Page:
# Scientific Computing with Python Projects - Arithmetic Formatter

Please could I have some feedback on my code:

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Challenge: Scientific Computing with Python Projects - Arithmetic Formatter

Nice. Don’t think I’ve seen someone make a ‘spaces’ string and take slices from that to space things… especially after you use `.rjust()` elsewhere which basically solves that problem. Python has soo many little ways to make things much more efficient. I kicked myself when I found out you can just multiply characters in python… so much time spent doing things a harder way.

``````x = "*" * 6
print(x)   #  prints "******"
``````

Anyway, good creative job. The neat thing about these projects is the number of different ways certain problems can be solved. Contradictively the other neat thing about these projects is how two completely independent people can write almost identical code. Don’t know how many times I complete a project thinking I came up with a one of a kind, super creative, no way anyone else thought of that off the wall solution, only to see a ton of other solutions doing the exact same thing.

Thank you for your reply. I found out about `.rjust()` after I’d done the spaces thing. But your code of `"*" * 6` is even better - how did you find that out?

One of my favorite things after completing these and other challenges is to search for other peoples solutions, and see how else it could have been done. A good additional way to learn I always felt. Kinda wish the classes here had the option to see other peoples answers after you’ve successfully submitted your own, but understand the need to keep answers private for certification reasons.

I didn’t know about the multiplication trick for this project either. I did my spacing with formatted strings ( `"{:>5}".format(prob)`), splicing in maxLength in place of 5, but saw the multiplication trick in someone elses answer after the fact and thought, neat.

I also found that the majority of solutions to this one do like you did, maintaining 4 separate lines, then joining them together. My answer was a little messier, keeping an array of each problem as a sub array with first num, sign, second num, answer, and then at the end, loop through the array several times, appending the first value from each, then the sign and second from each, then the answer. Definitely less efficient, but still kinda neat.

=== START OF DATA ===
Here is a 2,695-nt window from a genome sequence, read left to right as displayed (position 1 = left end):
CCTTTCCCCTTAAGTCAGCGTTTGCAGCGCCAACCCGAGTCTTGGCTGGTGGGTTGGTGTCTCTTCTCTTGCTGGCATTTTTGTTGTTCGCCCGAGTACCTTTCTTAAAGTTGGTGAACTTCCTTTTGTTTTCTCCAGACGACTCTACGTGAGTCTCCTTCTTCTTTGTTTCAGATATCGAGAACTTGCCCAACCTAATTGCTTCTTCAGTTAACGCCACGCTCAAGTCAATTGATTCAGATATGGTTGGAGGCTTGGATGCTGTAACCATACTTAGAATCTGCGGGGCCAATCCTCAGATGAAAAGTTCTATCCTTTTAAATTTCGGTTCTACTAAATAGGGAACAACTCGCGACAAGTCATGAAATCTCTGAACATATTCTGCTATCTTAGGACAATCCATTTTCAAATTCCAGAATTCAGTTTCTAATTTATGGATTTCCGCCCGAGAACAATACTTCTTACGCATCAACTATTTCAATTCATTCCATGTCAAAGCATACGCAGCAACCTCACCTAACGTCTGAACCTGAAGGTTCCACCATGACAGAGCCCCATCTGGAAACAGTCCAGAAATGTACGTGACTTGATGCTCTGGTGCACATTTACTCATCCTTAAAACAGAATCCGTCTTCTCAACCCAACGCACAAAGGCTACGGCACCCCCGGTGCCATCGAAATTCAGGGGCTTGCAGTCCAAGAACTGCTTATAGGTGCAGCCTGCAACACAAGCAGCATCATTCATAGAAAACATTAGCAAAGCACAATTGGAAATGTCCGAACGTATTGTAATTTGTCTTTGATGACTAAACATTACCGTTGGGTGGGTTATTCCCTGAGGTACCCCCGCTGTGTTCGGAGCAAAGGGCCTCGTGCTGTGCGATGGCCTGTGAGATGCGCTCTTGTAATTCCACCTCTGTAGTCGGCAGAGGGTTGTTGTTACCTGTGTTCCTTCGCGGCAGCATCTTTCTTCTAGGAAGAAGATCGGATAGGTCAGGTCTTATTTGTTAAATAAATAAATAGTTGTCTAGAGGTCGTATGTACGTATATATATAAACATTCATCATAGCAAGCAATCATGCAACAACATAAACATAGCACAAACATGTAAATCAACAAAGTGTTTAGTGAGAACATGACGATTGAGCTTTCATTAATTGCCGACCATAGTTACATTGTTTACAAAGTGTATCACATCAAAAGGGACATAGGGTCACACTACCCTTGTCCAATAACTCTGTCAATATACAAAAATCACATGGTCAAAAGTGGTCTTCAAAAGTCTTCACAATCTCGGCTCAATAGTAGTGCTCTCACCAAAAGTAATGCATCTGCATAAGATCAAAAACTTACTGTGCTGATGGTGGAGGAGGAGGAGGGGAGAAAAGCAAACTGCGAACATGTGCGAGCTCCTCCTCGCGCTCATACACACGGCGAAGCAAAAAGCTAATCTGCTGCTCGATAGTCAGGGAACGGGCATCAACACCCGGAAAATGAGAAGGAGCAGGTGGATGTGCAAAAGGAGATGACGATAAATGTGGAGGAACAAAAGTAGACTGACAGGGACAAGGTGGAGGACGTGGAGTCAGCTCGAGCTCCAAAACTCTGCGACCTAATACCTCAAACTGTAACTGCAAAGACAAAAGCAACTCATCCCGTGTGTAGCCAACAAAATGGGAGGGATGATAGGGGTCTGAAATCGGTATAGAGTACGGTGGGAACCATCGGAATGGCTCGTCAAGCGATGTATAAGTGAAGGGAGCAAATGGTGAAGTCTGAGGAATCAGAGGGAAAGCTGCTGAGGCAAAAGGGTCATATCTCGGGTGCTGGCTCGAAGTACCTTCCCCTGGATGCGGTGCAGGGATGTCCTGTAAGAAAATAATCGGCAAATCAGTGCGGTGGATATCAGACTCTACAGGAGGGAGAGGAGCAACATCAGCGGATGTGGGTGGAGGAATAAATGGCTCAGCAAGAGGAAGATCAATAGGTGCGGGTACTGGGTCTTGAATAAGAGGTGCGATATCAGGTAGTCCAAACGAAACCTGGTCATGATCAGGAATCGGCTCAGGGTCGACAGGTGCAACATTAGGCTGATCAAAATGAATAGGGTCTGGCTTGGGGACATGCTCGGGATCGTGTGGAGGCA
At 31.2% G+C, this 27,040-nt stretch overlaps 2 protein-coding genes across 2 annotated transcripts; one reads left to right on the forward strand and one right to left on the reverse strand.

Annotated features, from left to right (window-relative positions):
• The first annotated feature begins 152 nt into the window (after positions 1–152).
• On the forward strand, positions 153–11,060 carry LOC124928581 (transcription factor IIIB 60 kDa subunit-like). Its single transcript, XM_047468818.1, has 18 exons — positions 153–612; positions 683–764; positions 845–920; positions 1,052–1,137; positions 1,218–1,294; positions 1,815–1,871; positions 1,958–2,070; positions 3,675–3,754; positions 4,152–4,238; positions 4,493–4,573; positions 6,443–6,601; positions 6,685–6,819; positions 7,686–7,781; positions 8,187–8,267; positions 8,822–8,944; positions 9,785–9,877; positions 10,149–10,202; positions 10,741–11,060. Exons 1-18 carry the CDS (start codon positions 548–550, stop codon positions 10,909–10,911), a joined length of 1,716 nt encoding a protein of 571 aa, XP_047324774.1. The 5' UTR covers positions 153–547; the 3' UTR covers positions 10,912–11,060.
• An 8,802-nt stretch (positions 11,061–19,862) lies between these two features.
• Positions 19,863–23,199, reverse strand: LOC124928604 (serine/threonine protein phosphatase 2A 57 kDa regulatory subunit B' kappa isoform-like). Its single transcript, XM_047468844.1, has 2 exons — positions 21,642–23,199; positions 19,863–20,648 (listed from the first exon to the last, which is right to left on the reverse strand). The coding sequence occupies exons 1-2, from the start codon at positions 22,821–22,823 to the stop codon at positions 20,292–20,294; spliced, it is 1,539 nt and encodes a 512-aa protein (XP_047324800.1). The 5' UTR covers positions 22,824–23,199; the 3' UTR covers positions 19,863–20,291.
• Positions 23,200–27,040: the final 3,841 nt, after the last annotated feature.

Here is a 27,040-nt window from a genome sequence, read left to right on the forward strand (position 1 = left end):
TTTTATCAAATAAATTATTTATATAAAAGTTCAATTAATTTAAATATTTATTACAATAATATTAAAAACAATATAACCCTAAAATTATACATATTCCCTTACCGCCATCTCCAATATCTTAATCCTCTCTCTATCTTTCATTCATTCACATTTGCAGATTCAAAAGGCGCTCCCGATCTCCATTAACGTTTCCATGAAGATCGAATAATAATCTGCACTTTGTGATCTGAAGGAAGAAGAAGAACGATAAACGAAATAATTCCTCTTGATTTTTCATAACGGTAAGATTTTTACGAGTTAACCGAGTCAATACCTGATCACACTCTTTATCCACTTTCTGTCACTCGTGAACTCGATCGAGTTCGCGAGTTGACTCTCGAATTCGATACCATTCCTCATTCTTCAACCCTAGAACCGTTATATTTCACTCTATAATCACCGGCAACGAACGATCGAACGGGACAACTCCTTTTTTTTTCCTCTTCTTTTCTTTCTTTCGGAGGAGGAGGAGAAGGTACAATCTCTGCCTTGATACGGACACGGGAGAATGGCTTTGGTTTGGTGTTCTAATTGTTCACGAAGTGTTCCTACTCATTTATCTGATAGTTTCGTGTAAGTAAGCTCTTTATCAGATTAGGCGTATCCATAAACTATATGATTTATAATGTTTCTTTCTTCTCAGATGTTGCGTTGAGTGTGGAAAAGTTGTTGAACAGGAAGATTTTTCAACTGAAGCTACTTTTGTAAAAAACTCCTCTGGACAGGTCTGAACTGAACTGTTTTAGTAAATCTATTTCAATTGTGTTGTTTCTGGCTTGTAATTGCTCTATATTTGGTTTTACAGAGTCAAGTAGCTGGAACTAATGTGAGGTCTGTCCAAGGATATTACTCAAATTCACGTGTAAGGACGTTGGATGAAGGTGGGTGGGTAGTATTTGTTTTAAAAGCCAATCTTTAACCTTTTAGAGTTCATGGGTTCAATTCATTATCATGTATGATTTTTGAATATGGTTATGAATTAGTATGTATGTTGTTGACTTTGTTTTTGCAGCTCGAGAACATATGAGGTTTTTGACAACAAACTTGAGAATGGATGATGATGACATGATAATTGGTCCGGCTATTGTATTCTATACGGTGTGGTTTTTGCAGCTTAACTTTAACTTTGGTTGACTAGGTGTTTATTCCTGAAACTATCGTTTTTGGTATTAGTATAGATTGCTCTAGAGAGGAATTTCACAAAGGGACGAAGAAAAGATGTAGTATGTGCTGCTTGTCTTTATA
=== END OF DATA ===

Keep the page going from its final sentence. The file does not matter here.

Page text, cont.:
I’ve tweaked my code so arithmetic_arranger now looks like this:

``````def arithmetic_arranger(*problems):
if len(problems) > 2:
return 'Error: Too many arguments.'

if isinstance(problems[0], list) == False:
return 'Error: Argument is not an array.'

if len(problems[0]) > 5:
return 'Error: Too many problems.'

oline1 = ''
oline2 = ''
oline3 = ''
oline4 = ''
spaces = '      '
dashes = '------'
for problem in problems[0]:
splitproblem = problem.split()
if len(splitproblem) != 3:
return problem + '\nError: Should have 3 parts.'

num1 = splitproblem[0]
op   = splitproblem[1]
num2 = splitproblem[2]
if op != '+' and op != '-':
return "Error: Operator must be '+' or '-'."

if not num1.isdigit() or not num2.isdigit():
return 'Error: Numbers must only contain digits.'

len1 = len(num1)
len2 = len(num2)
if len1 > 4 or len2 > 4:
return 'Error: Numbers cannot be more than four digits.'

maxlen = max(len1, len2) + 2 #to allow for op and space
if op == '+':
result = int(num1) + int(num2)
else:
result = int(num1) - int(num2)
oline1 += num1.rjust(maxlen)          + '    '
oline2 += op + num2.rjust(maxlen - 1) + '    '
oline3 += '-' * maxlen                + '    '
oline4 += str(result).rjust(maxlen)   + '    '

oline = '\n'.join((oline1.rstrip(), oline2.rstrip(), oline3.rstrip()))
arranged_problems = oline
if len(problems) == 2 and problems[1] == True:
arranged_problems += '\n' + oline4.rstrip()

return arranged_problems
``````

Easier to read, and maybe more efficient(?)

Definitely sleeker. If I remember right on first look I was definitely thinking shouldn’t run .split() multiple times… see you fixed that.

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